Editorial Feature

New Techniques for Dust Control in Mining Operations

Workers face numerous hazards in underground mines, ranging from structural collapse to flooding and explosions. One of these hazards is dust, created in tremendous amounts by different mining operations. Techniques for controlling dust in mines exist to keep workers safe. Novel approaches utilizing cutting-edge technology have been proposed in recent years.

dust in mining

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Controlling dust is challenging. Most methods only yield 25-50% reductions in breathable dust, which is often not enough to achieve dust compliance standards. Therefore, mine operators often use several dust control methods simultaneously and may not even know which methods are effective or not. This is compounded by a 25% error in dust sampling and 50% day-to-day variations in dust generation in the same mine.

Nevertheless, some consensus has emerged over which methods are most effective for dust control. These fall into three major categories: ventilation, water, and dust collecting. Preventative strategies such as minimizing the amount of disruption and breakage required can also be highly effective.

Ventilation in Mine Shafts for Dust Control

Ventilating the air in mine shafts both dilutes and displaces harmful dust particles. Ventilation systems dilute dust clouds with clean air, reducing the concentration of dust. Dust is displaced when the ventilation system maintains a high enough air velocity to reliably keep dust downwind from workers.

Ventilation systems dilute dust in proportion to an increase in airflow. Increasing airflow can be significantly expensive and often poses substantial technical challenges. Air moving through ductwork or shafts at speeds of 1 km/minute or more is particularly challenging to dilute with increased airflow.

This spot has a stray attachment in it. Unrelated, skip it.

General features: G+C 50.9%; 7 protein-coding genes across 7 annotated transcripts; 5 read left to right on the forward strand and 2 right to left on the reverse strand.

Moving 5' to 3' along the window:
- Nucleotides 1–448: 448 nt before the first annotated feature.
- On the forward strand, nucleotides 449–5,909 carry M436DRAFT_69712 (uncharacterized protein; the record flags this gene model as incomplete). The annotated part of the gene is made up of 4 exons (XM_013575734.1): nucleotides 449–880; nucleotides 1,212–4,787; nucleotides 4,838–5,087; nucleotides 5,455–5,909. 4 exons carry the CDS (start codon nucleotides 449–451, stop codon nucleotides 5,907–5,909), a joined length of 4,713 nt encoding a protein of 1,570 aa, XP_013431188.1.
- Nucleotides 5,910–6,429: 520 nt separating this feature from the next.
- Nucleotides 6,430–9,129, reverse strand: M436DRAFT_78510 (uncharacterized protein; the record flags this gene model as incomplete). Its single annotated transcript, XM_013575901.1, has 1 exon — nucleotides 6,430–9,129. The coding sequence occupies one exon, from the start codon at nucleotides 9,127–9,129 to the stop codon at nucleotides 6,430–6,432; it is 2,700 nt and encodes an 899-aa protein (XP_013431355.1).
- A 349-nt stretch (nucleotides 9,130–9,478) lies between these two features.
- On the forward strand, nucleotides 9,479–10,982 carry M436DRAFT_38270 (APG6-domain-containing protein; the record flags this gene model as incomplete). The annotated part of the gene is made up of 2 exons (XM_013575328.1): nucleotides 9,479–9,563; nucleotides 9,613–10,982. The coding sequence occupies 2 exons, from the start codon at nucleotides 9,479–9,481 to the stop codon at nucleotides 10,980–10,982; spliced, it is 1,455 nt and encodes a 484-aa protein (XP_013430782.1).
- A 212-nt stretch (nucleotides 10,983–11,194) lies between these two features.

Displacement ventilation uses airflow to confine the dust source and keep it away from workers, reliably blowing dust downwind. Continuous miner faces and tunnel boring machines on exhaust ventilation use displacement ventilation in mines. Enclosing a dust source, a transfer point between conveyor belts for instance, and extracting the dusty air from the enclosure is another example of displacement ventilation.

Displacement ventilation is difficult to implement. When workers are three to five meters from a dust source, a substantial air velocity is required to keep dust downwind, up to 50 m/minute. In underground mines, there may not be enough air available to achieve velocities like this.

Two techniques are used to overcome this challenge. The first is reducing the cross-sectional area of the air course between the dust source and workers. This raises the air velocity, keeping the dust source confined. Second, reducing turbulence in the dust source reduces eddy currents that push dust upwind toward the worker. Less turbulent dust sources require less air to confine the dust clouds they generate.

Ventilation techniques, particularly displacement ventilation, are the most effective dust control strategies for keeping workers safe.

Capturing Airborne Dust Particles with Water Spray

Water is used to wet broken material in various stages of the mining operation and to capture airborne dust particles. Wetting broken material is much more effective than airborne capture, which has a negligible effect on worker safety.

Most dust particles created when minerals and ground material are broken up are not released into the air. Instead, they remain attached to the broken material’s surface. Wetting the broken material keeps the dust particles attached to the surface, preventing them from becoming airborne.

mining dust, water for mining dust